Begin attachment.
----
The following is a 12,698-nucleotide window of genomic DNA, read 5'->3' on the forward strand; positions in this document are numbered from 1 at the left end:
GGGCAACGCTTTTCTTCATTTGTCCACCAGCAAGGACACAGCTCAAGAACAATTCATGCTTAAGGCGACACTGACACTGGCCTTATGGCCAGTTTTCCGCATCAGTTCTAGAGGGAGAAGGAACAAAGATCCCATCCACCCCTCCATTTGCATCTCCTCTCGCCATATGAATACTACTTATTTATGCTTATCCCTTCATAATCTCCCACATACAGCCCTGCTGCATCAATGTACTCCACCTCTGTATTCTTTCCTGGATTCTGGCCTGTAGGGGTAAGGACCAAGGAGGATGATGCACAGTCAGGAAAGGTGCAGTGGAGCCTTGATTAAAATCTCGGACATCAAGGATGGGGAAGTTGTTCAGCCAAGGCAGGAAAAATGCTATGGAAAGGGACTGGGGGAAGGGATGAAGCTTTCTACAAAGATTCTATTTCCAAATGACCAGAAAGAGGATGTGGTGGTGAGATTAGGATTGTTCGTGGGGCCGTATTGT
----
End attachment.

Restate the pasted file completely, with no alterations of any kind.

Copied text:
The following is a 12,698-nucleotide window of genomic DNA, read 5'->3' on the forward strand; positions in this document are numbered from 1 at the left end:
GGGCAACGCTTTTCTTCATTTGTCCACCAGCAAGGACACAGCTCAAGAACAATTCATGCTTAAGGCGACACTGACACTGGCCTTATGGCCAGTTTTCCGCATCAGTTCTAGAGGGAGAAGGAACAAAGATCCCATCCACCCCTCCATTTGCATCTCCTCTCGCCATATGAATACTACTTATTTATGCTTATCCCTTCATAATCTCCCACATACAGCCCTGCTGCATCAATGTACTCCACCTCTGTATTCTTTCCTGGATTCTGGCCTGTAGGGGTAAGGACCAAGGAGGATGATGCACAGTCAGGAAAGGTGCAGTGGAGCCTTGATTAAAATCTCGGACATCAAGGATGGGGAAGTTGTTCAGCCAAGGCAGGAAAAATGCTATGGAAAGGGACTGGGGGAAGGGATGAAGCTTTCTACAAAGATTCTATTTCCAAATGACCAGAAAGAGGATGTGGTGGTGAGATTAGGATTGTTCGTGGGGCCGTATTGT